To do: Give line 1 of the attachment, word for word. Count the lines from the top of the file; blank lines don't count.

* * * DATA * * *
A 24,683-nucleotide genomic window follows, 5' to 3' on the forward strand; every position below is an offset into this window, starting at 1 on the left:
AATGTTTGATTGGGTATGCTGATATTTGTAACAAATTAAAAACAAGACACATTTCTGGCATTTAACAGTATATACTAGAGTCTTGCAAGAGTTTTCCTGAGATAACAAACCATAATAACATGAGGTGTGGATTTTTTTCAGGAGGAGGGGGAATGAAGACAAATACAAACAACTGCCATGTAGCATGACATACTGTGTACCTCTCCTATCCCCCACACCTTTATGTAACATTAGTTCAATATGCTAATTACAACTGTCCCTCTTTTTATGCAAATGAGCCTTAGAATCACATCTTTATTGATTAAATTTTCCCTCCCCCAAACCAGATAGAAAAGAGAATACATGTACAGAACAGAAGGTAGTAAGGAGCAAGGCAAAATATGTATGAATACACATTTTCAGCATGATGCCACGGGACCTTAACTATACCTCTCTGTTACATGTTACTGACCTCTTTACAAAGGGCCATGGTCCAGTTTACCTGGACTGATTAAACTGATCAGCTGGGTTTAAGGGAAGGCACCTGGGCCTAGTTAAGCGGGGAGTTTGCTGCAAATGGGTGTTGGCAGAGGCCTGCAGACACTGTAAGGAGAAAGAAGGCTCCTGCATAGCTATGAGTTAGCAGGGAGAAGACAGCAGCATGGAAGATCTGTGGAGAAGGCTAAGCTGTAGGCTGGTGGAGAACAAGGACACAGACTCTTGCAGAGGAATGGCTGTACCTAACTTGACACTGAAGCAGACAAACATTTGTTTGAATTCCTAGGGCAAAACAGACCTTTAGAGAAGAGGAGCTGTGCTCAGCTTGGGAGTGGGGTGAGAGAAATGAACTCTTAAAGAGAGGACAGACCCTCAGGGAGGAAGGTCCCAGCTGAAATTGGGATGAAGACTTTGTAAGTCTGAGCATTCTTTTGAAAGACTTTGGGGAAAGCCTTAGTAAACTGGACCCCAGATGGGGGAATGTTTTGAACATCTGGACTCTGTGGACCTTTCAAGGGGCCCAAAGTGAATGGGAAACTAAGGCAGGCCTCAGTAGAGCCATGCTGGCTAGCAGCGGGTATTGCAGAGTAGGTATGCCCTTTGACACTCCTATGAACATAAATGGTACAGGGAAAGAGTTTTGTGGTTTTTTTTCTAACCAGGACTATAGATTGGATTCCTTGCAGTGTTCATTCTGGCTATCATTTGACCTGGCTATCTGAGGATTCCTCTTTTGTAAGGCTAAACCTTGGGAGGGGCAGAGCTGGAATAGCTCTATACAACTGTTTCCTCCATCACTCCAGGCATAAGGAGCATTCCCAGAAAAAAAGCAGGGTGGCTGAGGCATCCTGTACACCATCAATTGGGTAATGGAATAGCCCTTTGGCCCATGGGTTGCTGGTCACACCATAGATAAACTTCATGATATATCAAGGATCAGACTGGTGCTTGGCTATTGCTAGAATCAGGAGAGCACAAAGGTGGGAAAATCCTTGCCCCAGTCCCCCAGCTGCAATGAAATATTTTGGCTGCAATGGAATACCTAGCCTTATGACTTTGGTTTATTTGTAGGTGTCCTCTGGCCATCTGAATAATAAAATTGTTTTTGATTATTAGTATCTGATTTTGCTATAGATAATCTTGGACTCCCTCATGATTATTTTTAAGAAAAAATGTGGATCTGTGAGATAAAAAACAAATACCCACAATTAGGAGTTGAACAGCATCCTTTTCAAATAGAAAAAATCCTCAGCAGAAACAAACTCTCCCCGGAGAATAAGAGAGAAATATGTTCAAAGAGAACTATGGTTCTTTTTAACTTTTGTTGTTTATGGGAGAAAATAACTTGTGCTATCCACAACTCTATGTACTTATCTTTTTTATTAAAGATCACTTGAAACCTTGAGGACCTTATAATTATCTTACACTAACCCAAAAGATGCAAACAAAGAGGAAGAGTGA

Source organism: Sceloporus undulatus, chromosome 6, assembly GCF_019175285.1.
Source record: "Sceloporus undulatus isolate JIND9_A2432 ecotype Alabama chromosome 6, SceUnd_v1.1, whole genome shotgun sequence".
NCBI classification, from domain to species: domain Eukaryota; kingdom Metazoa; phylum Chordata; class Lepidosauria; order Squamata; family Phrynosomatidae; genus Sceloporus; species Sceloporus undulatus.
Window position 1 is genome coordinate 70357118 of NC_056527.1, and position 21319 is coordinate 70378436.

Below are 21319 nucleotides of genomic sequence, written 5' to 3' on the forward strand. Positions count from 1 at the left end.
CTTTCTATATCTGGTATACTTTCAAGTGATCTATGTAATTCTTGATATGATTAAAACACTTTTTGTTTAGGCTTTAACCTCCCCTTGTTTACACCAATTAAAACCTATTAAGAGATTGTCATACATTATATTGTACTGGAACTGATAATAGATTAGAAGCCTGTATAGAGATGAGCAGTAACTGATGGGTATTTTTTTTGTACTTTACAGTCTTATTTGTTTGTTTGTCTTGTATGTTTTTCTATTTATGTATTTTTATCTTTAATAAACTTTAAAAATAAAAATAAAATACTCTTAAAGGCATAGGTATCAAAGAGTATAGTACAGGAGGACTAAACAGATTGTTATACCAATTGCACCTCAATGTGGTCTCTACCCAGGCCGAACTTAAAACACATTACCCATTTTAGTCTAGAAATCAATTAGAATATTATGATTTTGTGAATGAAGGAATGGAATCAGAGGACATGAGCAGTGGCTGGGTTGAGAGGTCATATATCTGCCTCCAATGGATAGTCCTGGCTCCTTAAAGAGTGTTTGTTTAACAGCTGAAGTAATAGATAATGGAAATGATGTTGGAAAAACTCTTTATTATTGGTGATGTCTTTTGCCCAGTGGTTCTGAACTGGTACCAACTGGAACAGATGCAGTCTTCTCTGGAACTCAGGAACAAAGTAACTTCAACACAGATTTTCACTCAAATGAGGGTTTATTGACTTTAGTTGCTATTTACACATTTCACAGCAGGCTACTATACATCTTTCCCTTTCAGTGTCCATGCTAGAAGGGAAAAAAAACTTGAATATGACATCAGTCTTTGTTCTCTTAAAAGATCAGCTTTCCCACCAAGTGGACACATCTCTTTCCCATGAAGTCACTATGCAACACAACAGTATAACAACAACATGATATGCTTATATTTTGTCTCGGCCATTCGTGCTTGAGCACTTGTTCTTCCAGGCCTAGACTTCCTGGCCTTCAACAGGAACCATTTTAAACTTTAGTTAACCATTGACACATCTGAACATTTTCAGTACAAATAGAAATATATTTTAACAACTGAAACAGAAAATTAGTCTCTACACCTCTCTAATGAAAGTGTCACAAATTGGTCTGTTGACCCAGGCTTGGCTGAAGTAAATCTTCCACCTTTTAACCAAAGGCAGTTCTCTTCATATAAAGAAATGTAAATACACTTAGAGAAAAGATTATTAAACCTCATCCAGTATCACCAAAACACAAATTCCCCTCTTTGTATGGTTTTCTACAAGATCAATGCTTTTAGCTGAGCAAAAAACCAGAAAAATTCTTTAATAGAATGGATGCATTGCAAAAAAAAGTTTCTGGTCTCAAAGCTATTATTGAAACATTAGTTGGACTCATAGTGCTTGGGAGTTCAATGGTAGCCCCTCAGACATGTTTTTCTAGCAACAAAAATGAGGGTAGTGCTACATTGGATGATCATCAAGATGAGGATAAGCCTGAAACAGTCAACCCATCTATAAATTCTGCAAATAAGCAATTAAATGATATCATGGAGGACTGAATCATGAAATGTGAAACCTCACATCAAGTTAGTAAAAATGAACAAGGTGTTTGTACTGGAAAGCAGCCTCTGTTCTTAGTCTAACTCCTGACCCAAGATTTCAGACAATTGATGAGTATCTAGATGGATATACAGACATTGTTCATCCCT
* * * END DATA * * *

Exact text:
A 24,683-nucleotide genomic window follows, 5' to 3' on the forward strand; every position below is an offset into this window, starting at 1 on the left: